The Iron Door: Soviet Russian Weapons Designers Stop the Germans in Their Tracks

By Terry Edwards

“You only have to kick in the door and the whole rotten structure will come crashing down…”
-Adolph Hitler

With this prediction, Hitler launched Operation Barbarossa, his invasion of the Soviet Union, on Sunday morning, June 22, 1941.

In four months, his army carved hundreds of miles east from Poland, through Russia, to the city of Tula. Tula straddled the roads and rails 120-miles south of Moscow and blocked the advancing Panzers’ path to victory. On October 29, 1941, Tula was now the door to Moscow.

Late in the 1500s, Tsar Fyodor I first settled gun-makers in Tula near the iron ore deposits by the Upa River. In the years that followed, Tula courted foreign gunsmiths and engineers to the city, and it became the center of Russian iron working and armaments. Peter the Great visited in 1712 and founded the state armory. By 1720, more than 1000 workers were producing 20,000 muskets a year. Tula gained a reputation for high-quality arms, often with ornate decoration, but the meat and potatoes continued to be military guns, like the Berdan rifles produced beginning in 1879. It was a city built by iron.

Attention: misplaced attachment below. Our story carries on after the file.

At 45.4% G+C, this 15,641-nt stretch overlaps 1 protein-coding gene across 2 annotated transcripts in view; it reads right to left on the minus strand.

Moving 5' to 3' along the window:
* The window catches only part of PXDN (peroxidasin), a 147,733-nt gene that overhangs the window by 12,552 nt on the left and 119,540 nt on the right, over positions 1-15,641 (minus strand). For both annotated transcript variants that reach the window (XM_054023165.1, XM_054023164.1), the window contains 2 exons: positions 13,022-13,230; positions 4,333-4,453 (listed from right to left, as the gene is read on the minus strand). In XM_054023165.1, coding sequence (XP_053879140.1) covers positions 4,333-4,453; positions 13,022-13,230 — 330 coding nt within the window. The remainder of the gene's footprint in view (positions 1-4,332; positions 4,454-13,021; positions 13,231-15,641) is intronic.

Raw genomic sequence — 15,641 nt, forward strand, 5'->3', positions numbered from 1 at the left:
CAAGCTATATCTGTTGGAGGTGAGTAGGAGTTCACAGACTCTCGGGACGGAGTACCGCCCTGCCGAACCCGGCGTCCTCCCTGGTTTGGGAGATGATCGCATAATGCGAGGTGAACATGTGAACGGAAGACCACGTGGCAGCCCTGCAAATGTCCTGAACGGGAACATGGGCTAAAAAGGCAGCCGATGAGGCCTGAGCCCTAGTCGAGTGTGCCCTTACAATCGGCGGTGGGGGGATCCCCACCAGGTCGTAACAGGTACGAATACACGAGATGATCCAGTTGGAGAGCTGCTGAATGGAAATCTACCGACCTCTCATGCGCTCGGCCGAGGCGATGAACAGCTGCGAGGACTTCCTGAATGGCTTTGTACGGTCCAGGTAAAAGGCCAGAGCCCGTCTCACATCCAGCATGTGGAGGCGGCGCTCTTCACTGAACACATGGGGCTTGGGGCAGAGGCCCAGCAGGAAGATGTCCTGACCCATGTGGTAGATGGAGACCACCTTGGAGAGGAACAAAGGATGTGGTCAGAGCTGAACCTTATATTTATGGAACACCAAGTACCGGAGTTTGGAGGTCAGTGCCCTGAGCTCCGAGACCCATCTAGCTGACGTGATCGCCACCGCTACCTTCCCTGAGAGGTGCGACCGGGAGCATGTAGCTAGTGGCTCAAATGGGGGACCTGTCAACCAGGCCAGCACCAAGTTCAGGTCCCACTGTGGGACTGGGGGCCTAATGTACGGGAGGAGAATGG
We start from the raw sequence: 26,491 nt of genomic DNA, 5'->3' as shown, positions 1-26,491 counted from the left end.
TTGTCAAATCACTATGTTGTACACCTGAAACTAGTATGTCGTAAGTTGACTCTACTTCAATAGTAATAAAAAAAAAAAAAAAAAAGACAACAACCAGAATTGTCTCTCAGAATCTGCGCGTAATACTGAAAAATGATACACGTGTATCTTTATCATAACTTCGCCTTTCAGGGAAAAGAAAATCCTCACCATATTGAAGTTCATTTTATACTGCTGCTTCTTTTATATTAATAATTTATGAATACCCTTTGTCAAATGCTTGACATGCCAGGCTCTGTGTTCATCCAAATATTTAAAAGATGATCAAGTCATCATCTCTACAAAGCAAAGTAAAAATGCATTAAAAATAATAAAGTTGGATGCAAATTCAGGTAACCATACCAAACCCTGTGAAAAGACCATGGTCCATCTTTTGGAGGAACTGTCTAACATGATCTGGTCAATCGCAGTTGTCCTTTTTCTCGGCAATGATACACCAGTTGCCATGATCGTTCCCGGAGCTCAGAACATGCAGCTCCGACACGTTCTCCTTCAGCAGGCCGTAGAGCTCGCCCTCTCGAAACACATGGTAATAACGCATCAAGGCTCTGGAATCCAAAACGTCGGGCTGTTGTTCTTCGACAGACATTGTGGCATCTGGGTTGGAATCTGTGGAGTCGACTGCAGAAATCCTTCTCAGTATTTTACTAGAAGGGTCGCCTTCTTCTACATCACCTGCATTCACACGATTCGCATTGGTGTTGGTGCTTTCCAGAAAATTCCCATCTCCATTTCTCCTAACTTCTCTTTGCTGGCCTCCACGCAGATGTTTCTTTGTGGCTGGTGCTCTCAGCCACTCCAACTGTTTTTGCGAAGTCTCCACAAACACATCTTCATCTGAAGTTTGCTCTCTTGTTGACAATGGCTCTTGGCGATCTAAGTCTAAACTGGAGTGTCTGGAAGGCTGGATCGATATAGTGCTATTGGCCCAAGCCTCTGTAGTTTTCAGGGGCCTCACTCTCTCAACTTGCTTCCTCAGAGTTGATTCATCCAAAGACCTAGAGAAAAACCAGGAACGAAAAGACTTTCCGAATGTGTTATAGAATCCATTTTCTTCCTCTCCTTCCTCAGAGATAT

Arms production for the Russo-Japanese War of 1904–1905 and WWI swelled Tula still more. Most of the guns used in the Red Revolution and the fighting to follow came from Tula. When Hitler attacked, the City of Tula had a population of 272,000.

Hitler had confidently declared Russia would be defeated in three months. He was sure the Red Army would crumble if they lost the western industrial and agricultural heartland. An eastward retreat would be a suicide march into the wilderness. Hitler’s blazing victory would be so swift that no winter clothes for the troops, anti-freeze or low-temperature oils for engines and guns need be considered.

To Hitler the invasion of Russia was inevitable. It was Germany’s destiny and his to lead it. Communism was the mortal enemy of National Socialism and, moreover, the lands to the east were vital to a German future. There was no other choice.

There were...

This article first appeared in Small Arms Review V22N9 (November 2018)
and was posted online on September 21, 2018


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